I received an email last week from a woman who got a copy of ‘Mindbenders’ in a GoodReads giveaway. I posted it then but here it is again, in case you missed it (I have a reason so bear with me, please):
This is a very difficult book for me. My son was in Fallujah 10 years ago. Reading passages of your book brings it all back so fresh. It steals my breath and makes me cry. Even though he is home and is now walking better than when he came home the mental pain is still there as it was back then. I think you did a fantastic job making it real. If for nothing else, the way you bring Greg and his PTSD to life, makes this book an important read. Everyone who thinks that they should not support the soldiers because they don’t believe in the war should be required to read this. As difficult as reading it is I am grateful you wrote it and permitted me to read it. Thank you.
I did a lot of research for the sections of ‘Mindbenders’ that depicted Iraq. I was shocked at the number of memoirs about life in the Green Zone in Baghdad, compared to the tiny number of books that concerned the actual troops.
I became friends years ago with a couple of Vietnam vets—the way we treated those men was a national disgrace. We seem about to do the same with this generation of vets and that’s only doubling down on the sin.
Whatever you feel about the wars (I’m agin ’em), the soldiers were human beings trying to survive in an incredibly bad situation—and when they came home, the war came home with them. And no one is doing a serious job of trying to care for them. They did this for us, after all.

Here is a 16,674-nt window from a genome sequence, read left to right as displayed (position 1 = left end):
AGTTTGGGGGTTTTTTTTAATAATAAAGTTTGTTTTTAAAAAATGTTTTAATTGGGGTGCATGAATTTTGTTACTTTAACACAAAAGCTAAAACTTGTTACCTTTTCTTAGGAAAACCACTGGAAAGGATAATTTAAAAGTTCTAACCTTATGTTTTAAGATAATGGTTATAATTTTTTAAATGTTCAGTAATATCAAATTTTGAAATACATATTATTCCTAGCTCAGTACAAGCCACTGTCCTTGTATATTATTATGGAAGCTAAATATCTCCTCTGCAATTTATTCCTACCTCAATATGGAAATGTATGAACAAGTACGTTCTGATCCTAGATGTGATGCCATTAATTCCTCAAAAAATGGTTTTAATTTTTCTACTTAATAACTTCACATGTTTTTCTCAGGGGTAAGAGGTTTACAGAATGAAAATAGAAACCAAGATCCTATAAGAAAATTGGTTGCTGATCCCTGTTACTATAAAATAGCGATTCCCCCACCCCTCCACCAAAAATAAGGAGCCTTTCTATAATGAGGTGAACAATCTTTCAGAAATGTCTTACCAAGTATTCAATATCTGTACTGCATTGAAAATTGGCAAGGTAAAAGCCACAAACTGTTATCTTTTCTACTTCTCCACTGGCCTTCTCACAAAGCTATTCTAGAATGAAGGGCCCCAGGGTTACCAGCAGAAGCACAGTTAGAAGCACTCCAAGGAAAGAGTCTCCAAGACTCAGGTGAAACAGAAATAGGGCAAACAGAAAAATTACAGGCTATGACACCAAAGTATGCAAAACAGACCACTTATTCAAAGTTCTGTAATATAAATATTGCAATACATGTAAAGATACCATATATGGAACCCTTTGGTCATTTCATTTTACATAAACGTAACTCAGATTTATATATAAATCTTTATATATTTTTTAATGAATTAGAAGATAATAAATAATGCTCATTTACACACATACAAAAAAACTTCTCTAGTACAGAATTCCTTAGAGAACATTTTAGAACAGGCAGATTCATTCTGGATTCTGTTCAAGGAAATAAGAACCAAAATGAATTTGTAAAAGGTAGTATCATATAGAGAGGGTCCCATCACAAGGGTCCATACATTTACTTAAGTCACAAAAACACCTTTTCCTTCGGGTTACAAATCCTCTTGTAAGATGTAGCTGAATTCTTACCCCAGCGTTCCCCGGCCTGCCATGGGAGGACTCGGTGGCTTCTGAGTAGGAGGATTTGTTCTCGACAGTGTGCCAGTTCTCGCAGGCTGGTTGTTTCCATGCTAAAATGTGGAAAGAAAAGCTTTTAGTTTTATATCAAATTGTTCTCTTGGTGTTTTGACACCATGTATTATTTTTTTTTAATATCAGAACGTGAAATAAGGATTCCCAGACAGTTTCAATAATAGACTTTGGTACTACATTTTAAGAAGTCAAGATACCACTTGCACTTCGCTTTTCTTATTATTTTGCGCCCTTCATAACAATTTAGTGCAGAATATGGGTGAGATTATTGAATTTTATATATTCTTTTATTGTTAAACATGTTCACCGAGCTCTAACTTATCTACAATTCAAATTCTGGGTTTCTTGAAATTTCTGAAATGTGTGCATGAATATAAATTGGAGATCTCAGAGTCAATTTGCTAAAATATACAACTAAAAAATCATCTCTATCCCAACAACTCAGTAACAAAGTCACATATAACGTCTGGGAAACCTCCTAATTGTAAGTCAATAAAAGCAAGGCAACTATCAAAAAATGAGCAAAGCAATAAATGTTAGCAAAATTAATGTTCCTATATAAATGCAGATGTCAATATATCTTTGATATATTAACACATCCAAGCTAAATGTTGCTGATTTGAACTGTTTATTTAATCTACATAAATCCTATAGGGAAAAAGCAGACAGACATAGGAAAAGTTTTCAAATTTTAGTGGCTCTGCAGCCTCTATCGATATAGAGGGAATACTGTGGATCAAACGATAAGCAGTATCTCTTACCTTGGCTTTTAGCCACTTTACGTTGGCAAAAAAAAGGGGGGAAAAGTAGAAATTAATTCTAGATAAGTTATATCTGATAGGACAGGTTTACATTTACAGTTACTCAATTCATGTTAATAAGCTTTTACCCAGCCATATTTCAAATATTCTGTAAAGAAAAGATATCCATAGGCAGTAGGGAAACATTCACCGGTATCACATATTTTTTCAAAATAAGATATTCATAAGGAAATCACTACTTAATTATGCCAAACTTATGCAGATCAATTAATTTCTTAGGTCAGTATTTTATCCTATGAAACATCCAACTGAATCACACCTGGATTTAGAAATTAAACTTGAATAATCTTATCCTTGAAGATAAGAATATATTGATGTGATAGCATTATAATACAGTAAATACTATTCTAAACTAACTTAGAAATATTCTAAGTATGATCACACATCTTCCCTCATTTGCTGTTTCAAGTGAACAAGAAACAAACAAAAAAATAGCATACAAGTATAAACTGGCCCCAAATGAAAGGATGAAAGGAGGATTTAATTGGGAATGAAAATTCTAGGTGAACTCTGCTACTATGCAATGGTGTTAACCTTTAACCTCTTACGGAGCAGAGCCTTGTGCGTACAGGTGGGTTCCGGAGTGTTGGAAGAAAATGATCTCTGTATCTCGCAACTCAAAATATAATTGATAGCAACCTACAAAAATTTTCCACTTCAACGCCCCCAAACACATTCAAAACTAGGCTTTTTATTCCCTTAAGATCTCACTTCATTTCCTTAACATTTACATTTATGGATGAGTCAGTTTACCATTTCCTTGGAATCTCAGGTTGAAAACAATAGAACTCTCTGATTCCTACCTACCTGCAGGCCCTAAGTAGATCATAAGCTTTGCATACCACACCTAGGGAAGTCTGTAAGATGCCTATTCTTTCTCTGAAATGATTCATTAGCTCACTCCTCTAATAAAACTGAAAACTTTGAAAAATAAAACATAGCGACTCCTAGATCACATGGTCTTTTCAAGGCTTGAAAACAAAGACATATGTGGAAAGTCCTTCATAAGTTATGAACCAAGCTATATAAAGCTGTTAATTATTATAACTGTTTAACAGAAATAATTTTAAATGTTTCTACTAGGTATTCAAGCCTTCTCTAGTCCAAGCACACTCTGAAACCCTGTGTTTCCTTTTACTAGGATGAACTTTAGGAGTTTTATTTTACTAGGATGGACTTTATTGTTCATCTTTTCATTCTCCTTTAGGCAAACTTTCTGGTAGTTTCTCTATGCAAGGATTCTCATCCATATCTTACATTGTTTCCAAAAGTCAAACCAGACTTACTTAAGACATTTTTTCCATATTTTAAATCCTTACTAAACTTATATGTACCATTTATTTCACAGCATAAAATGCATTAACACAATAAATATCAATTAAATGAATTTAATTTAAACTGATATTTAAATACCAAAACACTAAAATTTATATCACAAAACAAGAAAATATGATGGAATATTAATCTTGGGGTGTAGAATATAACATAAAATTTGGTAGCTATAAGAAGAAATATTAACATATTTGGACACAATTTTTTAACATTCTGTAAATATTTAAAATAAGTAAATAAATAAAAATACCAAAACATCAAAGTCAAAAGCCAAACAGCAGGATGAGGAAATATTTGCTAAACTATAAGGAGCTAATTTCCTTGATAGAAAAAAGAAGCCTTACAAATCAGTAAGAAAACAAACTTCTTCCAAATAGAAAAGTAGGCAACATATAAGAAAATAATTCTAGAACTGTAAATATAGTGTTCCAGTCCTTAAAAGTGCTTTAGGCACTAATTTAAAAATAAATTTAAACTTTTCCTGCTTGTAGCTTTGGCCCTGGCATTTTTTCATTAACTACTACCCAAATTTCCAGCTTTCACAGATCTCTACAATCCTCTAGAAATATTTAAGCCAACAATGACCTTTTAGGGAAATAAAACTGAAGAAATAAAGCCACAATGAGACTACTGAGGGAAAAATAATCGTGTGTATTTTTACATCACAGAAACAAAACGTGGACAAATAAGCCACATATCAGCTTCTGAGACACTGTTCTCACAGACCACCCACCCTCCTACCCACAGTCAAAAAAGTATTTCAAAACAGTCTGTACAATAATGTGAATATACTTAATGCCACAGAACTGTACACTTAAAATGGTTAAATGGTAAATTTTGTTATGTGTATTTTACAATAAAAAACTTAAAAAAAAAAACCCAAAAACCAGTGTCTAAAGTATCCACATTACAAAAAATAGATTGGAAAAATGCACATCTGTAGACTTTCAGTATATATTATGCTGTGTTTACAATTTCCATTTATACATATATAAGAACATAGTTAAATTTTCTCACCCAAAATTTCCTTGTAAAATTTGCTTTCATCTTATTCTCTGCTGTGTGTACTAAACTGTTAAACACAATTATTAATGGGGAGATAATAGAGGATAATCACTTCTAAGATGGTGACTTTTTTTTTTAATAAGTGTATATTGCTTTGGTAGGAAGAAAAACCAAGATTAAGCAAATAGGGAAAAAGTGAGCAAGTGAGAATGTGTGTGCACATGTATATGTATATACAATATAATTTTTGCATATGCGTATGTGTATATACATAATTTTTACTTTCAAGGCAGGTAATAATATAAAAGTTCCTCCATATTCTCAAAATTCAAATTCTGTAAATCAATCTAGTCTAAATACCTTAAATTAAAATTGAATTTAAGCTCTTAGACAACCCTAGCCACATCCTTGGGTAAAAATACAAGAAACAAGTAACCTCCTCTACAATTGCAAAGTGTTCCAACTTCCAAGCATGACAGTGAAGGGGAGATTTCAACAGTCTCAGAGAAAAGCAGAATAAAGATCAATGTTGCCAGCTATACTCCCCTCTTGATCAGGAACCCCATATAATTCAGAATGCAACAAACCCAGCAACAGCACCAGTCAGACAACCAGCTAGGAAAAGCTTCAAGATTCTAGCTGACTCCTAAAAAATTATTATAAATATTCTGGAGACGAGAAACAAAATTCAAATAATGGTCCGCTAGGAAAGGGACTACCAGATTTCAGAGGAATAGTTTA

So I’m going to post the two excerpts from ‘Mindbenders’ that deal directly with the war. From my research, I suspect that what I’ve written is a pale version of the real thing. Nonetheless, I hope you’ll read it and think about the way you view the soldiers who went through this and worse in real life. I’m not pointing fingers; I’ve walked past people on the street when I could have stopped to help. But it’s never too late to open your eyes.
Excerpt Two tomorrow, Excerpt One follows directly:
I hear the crackle in the middle of my head. Tango Seven—multiple events in your vector, last five minutes. Exercise caution. Sound is a vibration. This vibration grows, echoes, deeper, shimmying through me. We’ve been waiting for action since we started staging. We’re soldiers, we joined up, no one made us. We want to fight. We want to prove ourselves, to find out who we are when the air bends and the fire fills us. We crossed the border two days ago and we’ve spent two days driving, swallowing pills, driving some more and sitting out a sandstorm that lasted six hours where nobody could sleep cause we kept saying to each other, They know this stuff and we don’t—when it stops, they’ll be on us in a minute but they weren’t and then driving driving some more, past blown-out buildings and blown-out tanks and my headphones screaming.
The waiting is killing. No more waiting. Fight. Fight now. That’s what I want because I don’t know what else to want. And then, without transition, we’re fighting. I hear the CRACK!! over the music and the Humvee right in front of us bounces into the air like a milk carton somebody kicked and we’re almost on top of it by the time we stop. It’s in the narrowest place, of course, wedged between two cinder block walls set close together, between two neighborhoods that hate each other and both hate us and we’re bogged down, nowhere to go, can’t get around it.
Man Down! Man Down! Monroe is shrieking into the headset and we see the Vee behind us drive right up and Shumwalt the medic jump out to help but he isn’t there more than ten seconds before he’s rushing back to his mount, shaking his head like it’s detached.
The wait, the wait, the wait, the wait.